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Posts Tagged ‘Incitement’

[The following piece appeared July 22 in TOL/Transitions Online. (It was republished on The Mantle, then republished again on Roma Transitions.) This was the first of my three-part package to commemorate the "Red Sludge" tragedy, with Part II here and Part III here.]

Only a few condemned homes, stained red, have yet to be demolished. (Photo: mjj)

DEVECSER, Hungary – It was just past noon last Oct. 4, and Karoly Horvath had returned home from fishing a local lake, here in provincial western Hungary. His wife and 12-year-old daughter were home to greet him, too – just as the waves of red sludge crashed through the door and windows.

Within seconds, the toxic mud was above their waist, burning the skin. Unable to move, Karoly could only watch mother and child screaming in agony.

“It was the most awful thing,” says Karoly, 38. “As a husband and father, stuck in that red sludge, seeing that happen to them before my eyes, but being so helpless to do something about it.”

His wife, Eva, was hospitalized with burns across 70 percent of her body. At least she survived: ten were killed in what instantly became Hungary’s deadliest industrial accident ever. Greenpeace went so far as to call it one of Europe’s worst ecological disasters “in the past 20 or 30 years.”

For Hungary, the rupture of a Communist-era reservoir of aluminum waste was one part Chernobyl, one part Pompeii. In Devecser, it poured trauma upon trauma for a people already battered by years of economic hardship and political hatred. Today, though, amid the gloom is a glimmer of hope: scores of hapless victims have discovered a rare source of empowerment – the courts – to pursue compensation from the wealthy, well-connected owners of the aluminum company. This reveals a surprising appreciation for the rule of law in a country often painted as fed up with its harsh brand of democracy, two decades into the post-Communist transition.

On the flip side, though, a new strain of Hungarian resentment has recently bubbled up: at the Roma living among them, known more derogatorily here as ciganyok, or “gypsies.” The venom illuminates how embittered Hungarians have grown, especially toward Europe’s most marginalized minority.

Observers may view the Horvath family as victims. But because they’re Roma, some Hungarians harbor doubts. The mantra around Devecser is, “For many, this wasn’t a red sludge, but a golden sludge.”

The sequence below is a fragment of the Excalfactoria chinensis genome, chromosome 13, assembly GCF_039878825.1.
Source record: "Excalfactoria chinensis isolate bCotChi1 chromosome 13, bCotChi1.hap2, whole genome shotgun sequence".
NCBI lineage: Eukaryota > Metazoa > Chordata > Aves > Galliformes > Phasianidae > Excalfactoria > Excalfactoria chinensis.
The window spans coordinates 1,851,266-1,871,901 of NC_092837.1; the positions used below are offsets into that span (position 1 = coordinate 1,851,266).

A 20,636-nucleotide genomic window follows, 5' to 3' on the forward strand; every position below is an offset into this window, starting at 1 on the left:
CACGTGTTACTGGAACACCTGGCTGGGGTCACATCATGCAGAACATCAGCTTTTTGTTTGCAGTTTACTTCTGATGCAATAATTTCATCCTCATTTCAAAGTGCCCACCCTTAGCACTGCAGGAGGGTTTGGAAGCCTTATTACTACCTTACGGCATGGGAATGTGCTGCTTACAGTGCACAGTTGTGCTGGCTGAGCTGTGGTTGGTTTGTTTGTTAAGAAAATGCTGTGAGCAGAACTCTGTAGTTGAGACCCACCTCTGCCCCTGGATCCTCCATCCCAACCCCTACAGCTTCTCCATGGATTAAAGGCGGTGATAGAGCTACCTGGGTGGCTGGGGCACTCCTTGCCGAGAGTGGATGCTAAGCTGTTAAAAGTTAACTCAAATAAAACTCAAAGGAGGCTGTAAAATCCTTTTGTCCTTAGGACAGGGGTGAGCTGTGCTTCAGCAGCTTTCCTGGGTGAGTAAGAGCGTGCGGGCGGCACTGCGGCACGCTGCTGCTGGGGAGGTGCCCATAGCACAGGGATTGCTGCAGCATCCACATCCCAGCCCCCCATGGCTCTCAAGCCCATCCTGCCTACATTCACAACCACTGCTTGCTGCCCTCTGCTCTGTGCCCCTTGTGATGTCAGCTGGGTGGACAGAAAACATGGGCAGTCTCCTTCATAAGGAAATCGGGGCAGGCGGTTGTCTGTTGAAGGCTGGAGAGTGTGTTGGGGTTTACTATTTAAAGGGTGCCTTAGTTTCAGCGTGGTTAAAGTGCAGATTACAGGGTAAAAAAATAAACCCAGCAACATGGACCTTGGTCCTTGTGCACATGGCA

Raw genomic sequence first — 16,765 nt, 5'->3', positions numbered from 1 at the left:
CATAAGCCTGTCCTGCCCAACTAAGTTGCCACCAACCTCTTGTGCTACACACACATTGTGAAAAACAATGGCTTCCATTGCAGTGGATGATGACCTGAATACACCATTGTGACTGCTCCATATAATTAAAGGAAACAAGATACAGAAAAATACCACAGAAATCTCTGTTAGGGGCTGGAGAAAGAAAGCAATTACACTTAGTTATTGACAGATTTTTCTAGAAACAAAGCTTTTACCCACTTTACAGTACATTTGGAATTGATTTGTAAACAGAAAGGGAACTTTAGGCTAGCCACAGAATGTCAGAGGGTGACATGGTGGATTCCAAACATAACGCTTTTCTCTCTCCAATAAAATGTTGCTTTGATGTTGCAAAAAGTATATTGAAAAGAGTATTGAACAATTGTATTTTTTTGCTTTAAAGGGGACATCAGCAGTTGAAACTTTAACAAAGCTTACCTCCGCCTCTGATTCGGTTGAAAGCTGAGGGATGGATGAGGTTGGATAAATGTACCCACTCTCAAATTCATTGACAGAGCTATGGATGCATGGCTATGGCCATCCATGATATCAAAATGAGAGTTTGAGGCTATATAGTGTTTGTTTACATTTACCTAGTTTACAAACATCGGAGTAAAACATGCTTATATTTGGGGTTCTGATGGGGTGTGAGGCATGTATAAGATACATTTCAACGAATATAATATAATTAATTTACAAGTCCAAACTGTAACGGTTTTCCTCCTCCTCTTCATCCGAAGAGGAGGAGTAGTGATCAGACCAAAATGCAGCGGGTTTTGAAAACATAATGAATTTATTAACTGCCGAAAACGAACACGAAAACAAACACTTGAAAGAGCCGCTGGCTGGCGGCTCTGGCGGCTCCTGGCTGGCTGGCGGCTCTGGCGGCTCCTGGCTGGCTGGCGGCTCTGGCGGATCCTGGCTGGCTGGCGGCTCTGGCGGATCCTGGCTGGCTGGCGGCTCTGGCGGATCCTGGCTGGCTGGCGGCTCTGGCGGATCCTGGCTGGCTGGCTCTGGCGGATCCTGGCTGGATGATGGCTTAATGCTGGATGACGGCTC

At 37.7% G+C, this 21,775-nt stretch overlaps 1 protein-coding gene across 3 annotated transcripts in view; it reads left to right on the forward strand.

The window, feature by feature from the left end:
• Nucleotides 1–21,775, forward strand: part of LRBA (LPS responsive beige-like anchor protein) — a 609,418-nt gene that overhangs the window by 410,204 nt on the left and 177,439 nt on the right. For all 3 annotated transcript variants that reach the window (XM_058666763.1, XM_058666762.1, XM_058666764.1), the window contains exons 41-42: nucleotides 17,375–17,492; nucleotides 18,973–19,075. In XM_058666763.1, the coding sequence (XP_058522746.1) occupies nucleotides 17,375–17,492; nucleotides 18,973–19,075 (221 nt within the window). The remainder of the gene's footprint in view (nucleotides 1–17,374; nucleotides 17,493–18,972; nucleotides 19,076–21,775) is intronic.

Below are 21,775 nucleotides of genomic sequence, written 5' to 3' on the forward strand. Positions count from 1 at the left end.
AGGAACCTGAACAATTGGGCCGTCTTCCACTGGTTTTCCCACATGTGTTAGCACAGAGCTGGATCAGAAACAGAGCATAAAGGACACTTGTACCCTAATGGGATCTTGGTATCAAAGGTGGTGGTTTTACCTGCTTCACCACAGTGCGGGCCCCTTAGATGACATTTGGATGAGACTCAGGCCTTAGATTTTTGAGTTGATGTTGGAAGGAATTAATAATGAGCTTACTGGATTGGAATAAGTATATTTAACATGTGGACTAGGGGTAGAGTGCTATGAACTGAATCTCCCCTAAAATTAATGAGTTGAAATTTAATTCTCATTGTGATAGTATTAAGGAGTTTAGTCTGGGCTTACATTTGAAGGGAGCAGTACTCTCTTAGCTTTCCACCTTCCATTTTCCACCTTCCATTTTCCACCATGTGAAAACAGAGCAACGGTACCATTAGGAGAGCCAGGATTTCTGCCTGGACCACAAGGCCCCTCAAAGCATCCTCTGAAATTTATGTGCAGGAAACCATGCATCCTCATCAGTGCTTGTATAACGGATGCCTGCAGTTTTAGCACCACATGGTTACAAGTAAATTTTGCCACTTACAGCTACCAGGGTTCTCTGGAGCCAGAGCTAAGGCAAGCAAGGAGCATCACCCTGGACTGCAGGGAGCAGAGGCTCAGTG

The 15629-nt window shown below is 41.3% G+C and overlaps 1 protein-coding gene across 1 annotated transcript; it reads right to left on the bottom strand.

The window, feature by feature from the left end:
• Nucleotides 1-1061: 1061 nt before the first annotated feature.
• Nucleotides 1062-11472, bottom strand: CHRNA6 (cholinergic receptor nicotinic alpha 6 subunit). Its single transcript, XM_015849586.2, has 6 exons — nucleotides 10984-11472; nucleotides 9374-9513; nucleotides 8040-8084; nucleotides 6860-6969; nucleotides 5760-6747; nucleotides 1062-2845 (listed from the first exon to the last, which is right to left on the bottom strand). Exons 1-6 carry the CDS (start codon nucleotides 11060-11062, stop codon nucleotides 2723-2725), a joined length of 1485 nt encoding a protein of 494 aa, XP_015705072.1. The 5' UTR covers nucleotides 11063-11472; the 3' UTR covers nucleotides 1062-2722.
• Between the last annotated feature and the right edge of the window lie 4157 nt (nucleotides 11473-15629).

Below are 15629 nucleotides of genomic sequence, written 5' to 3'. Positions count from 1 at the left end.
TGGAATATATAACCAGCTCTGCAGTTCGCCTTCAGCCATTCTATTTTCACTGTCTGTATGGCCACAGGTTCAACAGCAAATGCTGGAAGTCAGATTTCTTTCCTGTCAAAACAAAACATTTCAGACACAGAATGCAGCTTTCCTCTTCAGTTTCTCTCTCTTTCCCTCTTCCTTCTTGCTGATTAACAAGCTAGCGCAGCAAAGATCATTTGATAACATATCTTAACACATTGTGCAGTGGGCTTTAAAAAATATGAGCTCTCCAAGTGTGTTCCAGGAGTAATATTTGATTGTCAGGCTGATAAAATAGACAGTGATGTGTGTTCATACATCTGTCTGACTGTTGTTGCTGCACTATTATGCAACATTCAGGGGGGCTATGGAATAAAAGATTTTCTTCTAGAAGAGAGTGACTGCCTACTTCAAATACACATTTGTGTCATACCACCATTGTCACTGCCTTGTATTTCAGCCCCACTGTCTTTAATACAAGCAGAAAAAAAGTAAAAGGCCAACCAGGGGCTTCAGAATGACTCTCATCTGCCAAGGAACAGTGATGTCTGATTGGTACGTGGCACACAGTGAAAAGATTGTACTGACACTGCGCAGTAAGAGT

(more…)

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Inciting hatred via campaign billboard. (Credit: TASR)

[This post appeared May 25 on TOL's "Roma Blog"]

BRATISLAVA – It started out this morning as a café breakfast with the press, for the European Roma Rights Center to introduce its range of litigation, advocacy and research to the handful of Slovak media even interested in Roma issues.

The chat, though, led inexorably to the role these reporters themselves – and especially, their less-empathetic colleagues – play in shaping harsh Slovak attitudes toward Roma, a.k.a. “the Gypsies.” For me, it also revealed the need here for what some call “human rights-based journalism.”

One reporter opened eyes with his calculation that of the 15 journalists in his office, “thirteen are racist.” Another admitted, “We live in a racist world, and my company is absolutely racist.”

This is no surprise to anyone living in Eastern Europe, where you’re hard-pressed to find any minority on the entire continent more harassed than the estimated 8 million to 12 million Roma.

Yet this is relevant today in Slovakia, on the eve of June 12 elections. Following in the footsteps of neighboring Hungary and its elections last month, the Roma question is once again an irresistible platform for parties pandering to a public ready to scapegoat minorities for their frustrations with the whole post-Communist transition. And oh, by the way, both countries are now members of the European Union — an exclusive club of European democracies.

Several Slovak parties, for example, are advocating the “voluntary” placement of Roma schoolchildren into new boarding schools – which smacks some as ethnic segregation.

More notoriously, the ruling coalition’s far-right partner, the Slovak National Party, produced billboards featuring a bare-chested, obviously Romani man, heavily tattooed and gold chain draped around his neck. Beneath, the slogan: “So that we don’t feed those who don’t want to work.” (It’s since been revealed that the photo was, in face, digitally altered for dramatic effect.)

Defending the billboard, one SNP official creatively – but unconvincingly – accused critics of being the real racists: after all, they were the ones who assumed the man was a Gypsy. (more…)

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BRATISLAVA – I just listened to a podcast in which a popular American sports commentator, Bill Simmons, interviewed the co-creator of “Lost,” a TV show whose fan base is so rabid, some have created websites in which they dissect and critique every plot twist.